From: Rick McGowan (firstname.lastname@example.org)
Date: Mon Jun 14 2010 - 16:00:07 CDT
OK, I wasn't going to weigh in here, but...
On 6/14/2010 1:18 PM, Mark E. Shoulson wrote:
> Here, the question is more a matter of "given that SignWriting is
> nifty, does it qualify as plain text?" Or even "Does the way
> SignWriting does its thing map well to the way Unicode does things?"
After looking at this discussion for a while, and taking a look at what
Steven Slevinski proposes, I think it matches Unicode about as well as
math or music notation, or even Egyptian hieroglyphs. I.e., yes, the set
of primitives seems encodable, and any English-language (or other
language) pedagogical discussion of SignWriting will want *at least* the
basic symbols. But... the whole system is not plain text, any more than
music notation or math expressions. And even if UTC were to miraculously
encode it all, with suitable semantics and lots of rules and give away a
parser: nobody would implement it in standard software for the mass
market, any more than they implement MdC for typesetting Egyptian
Having said that, in theory I see no real reason (other than perhaps a
bunch of intellectual property issues) that the basic symbols of
SignWriting could not be encoded, given a suitable proposal, suitable
stability, and assuming there is a sizable community of users.
I suggest that Steven take a look at Murray Sargent's UTN:
The set of entities listed in Steven's report is divided into several
Structural Markers, BaseSymbols, Modifiers, Number Characters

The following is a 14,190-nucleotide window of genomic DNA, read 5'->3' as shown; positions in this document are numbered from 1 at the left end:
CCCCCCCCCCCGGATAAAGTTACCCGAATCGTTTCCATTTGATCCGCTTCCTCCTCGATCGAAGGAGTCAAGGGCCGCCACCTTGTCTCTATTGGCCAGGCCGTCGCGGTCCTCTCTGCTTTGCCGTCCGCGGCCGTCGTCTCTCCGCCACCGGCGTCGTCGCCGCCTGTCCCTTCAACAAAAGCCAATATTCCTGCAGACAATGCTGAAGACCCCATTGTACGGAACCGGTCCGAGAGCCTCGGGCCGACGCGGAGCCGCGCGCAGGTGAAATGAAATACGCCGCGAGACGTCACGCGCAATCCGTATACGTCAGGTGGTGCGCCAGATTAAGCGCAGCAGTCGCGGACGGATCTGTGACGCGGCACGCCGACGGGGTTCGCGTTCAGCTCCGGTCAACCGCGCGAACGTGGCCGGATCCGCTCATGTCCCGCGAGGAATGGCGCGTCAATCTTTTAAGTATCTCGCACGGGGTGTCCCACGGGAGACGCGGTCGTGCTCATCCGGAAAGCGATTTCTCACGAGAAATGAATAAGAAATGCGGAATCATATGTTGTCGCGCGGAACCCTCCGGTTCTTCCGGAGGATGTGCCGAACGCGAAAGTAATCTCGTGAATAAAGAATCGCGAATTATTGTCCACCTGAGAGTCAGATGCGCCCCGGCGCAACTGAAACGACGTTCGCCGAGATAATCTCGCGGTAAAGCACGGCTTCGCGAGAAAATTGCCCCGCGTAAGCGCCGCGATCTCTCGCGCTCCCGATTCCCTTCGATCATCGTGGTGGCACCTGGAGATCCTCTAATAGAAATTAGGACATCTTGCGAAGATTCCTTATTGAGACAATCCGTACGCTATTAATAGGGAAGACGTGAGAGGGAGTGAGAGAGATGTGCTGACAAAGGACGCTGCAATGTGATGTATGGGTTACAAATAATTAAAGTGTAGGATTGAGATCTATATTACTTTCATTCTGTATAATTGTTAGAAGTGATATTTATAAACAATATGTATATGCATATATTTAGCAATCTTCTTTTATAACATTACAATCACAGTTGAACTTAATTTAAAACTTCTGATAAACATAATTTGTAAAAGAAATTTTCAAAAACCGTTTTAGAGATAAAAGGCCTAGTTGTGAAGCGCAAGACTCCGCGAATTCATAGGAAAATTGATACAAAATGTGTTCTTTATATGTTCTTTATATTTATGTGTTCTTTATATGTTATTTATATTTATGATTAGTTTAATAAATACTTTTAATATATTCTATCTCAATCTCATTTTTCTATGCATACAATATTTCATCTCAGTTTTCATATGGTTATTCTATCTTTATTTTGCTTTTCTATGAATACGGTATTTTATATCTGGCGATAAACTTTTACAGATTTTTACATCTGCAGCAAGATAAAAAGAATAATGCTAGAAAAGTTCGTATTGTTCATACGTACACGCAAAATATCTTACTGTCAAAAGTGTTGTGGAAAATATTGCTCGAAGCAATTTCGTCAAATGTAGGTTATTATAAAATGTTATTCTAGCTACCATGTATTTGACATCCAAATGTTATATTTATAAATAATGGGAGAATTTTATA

Of those, it seems fairly obvious that the 652 "base symbols" are just
symbols, which can be combined in various ways. The Structural markers
could be encoded as control characters, or, in fact, as visual symbols
for the thing they do, e.g.: "symbol for left lane signbox marker", much
like we have encoded the pictures for control symbols. The modifiers
could likewise be encoded as "signwriting fill modier X" and so forth.
(In fact, the proposal shows visual representations of the rotation
symbols, etc, so presumably they already exist.)
*Parsing* a stream of this stuff into something that's legible and/or
beautiful is beyond the scope of the standard, and I'm fairly sure the
committee wouldn't even entertain such a thing any more than they
entertained specifying the layout of western music notation.
But once you've got all of those symbols encoded, you could use a
light-weight protocol similar to what Murray has done for embedding Math
expressions in plain text. Software that recognizes the protocol can do
fancy things to the contents of the "sign zone". Off-the-shelf software
that doesn't understand the protocol would do no worse than an ordinary
word processor can now do with Egyptian Hieroglyphs or music symbols:
blast out a line of symbols in-line.
In looking at the actual proposal, I'm not sure why sign language users
are only allowed to count from -299 to 300, but presumably there's a
logical explanation for that.
(This is all my personal opinion of course and does not reflect an
official opinion of the consortium or the UTC.)
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